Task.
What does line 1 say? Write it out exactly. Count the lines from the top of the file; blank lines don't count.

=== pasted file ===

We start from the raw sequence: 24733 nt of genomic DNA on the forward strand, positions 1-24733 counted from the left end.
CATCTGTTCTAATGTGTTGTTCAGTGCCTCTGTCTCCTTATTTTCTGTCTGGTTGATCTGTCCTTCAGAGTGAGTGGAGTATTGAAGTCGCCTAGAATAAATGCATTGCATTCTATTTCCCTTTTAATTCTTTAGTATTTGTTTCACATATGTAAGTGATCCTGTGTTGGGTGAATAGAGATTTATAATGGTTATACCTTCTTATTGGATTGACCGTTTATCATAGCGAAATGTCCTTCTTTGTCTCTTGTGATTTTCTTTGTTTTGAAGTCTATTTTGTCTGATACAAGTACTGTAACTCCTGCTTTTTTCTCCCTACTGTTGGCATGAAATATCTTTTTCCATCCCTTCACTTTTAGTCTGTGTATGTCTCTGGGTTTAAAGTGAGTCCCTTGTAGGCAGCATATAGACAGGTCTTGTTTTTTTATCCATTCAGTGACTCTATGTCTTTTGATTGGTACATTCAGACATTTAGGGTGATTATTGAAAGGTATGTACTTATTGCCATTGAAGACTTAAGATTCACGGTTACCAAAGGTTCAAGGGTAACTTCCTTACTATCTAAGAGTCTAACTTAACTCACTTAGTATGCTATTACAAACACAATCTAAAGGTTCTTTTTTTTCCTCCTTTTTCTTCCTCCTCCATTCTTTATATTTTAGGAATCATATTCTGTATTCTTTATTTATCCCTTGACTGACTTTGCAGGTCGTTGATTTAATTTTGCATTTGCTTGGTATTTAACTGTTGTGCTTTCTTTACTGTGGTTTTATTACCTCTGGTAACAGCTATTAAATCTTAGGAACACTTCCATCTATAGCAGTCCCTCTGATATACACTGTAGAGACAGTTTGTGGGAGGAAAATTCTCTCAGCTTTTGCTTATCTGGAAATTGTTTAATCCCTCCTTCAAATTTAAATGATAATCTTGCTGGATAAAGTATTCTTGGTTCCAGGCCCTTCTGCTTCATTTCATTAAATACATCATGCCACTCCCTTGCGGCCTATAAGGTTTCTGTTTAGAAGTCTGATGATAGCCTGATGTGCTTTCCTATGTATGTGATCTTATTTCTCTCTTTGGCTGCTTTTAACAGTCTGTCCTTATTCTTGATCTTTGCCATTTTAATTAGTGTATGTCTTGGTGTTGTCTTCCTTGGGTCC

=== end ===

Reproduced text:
We start from the raw sequence: 24733 nt of genomic DNA on the forward strand, positions 1-24733 counted from the left end.